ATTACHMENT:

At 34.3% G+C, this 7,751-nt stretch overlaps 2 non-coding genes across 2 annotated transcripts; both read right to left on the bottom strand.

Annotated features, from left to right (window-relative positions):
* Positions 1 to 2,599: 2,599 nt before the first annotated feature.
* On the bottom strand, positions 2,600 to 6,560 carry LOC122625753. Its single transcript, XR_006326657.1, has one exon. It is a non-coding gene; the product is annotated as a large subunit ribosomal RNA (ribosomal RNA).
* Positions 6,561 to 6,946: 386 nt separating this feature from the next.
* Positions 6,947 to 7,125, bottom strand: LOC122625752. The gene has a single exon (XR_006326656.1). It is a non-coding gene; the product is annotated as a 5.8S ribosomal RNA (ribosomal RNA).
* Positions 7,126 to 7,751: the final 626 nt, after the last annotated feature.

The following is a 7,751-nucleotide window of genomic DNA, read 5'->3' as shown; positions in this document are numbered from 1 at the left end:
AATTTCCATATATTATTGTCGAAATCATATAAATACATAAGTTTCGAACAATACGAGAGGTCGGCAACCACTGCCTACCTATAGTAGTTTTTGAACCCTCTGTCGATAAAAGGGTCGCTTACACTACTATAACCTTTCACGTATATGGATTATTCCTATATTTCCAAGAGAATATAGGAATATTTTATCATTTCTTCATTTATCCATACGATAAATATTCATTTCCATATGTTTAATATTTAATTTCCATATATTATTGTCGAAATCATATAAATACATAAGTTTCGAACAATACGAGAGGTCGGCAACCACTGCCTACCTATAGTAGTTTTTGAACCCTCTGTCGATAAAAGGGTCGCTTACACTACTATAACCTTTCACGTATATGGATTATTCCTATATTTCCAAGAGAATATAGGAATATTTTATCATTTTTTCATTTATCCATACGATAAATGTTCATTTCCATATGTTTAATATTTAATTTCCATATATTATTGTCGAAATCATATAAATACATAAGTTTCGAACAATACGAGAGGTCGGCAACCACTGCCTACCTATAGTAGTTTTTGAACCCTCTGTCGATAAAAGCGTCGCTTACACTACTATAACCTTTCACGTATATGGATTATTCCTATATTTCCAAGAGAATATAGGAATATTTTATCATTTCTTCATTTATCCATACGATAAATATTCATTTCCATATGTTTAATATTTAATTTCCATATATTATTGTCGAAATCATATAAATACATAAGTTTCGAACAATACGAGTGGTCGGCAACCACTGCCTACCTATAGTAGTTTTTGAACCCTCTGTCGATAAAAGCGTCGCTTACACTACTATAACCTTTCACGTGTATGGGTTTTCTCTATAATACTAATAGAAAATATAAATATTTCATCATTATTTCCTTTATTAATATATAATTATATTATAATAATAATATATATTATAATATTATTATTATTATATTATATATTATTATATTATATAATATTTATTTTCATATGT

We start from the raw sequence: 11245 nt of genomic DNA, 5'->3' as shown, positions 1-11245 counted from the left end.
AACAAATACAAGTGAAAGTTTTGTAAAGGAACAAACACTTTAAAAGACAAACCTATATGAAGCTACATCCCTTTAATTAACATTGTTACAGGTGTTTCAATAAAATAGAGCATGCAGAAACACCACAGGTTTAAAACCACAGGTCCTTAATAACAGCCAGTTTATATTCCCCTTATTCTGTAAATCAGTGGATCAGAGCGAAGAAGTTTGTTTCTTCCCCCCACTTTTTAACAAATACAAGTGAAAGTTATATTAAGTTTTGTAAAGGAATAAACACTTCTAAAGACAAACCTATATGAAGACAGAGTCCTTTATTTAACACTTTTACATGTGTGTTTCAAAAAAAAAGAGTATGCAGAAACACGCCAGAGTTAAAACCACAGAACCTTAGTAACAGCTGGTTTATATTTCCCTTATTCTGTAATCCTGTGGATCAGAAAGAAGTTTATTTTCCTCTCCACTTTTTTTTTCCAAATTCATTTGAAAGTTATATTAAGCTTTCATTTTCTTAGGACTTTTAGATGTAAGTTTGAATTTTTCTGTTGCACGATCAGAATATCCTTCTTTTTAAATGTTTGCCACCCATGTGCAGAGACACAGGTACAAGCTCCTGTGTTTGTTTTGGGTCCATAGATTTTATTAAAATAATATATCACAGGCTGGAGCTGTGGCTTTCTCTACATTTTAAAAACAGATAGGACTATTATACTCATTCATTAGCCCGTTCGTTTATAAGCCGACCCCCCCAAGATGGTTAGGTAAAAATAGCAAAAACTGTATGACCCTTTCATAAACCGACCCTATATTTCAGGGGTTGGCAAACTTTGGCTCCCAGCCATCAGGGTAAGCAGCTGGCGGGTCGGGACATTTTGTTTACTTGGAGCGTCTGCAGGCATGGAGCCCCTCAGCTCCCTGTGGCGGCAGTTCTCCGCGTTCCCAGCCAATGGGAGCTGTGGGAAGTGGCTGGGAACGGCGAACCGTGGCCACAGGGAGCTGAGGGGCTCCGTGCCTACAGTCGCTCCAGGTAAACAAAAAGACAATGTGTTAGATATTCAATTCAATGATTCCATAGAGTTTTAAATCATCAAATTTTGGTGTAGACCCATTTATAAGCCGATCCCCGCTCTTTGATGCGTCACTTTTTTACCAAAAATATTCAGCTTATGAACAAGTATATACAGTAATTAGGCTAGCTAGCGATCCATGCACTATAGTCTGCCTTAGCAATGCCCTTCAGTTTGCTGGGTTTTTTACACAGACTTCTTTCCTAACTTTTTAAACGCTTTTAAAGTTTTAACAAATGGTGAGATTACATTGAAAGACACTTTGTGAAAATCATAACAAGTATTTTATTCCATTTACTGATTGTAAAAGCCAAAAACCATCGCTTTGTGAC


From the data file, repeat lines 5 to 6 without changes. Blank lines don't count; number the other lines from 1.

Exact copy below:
* Positions 6,561 to 6,946: 386 nt separating this feature from the next.
* Positions 6,947 to 7,125, bottom strand: LOC122625752. The gene has a single exon (XR_006326656.1). It is a non-coding gene; the product is annotated as a 5.8S ribosomal RNA (ribosomal RNA).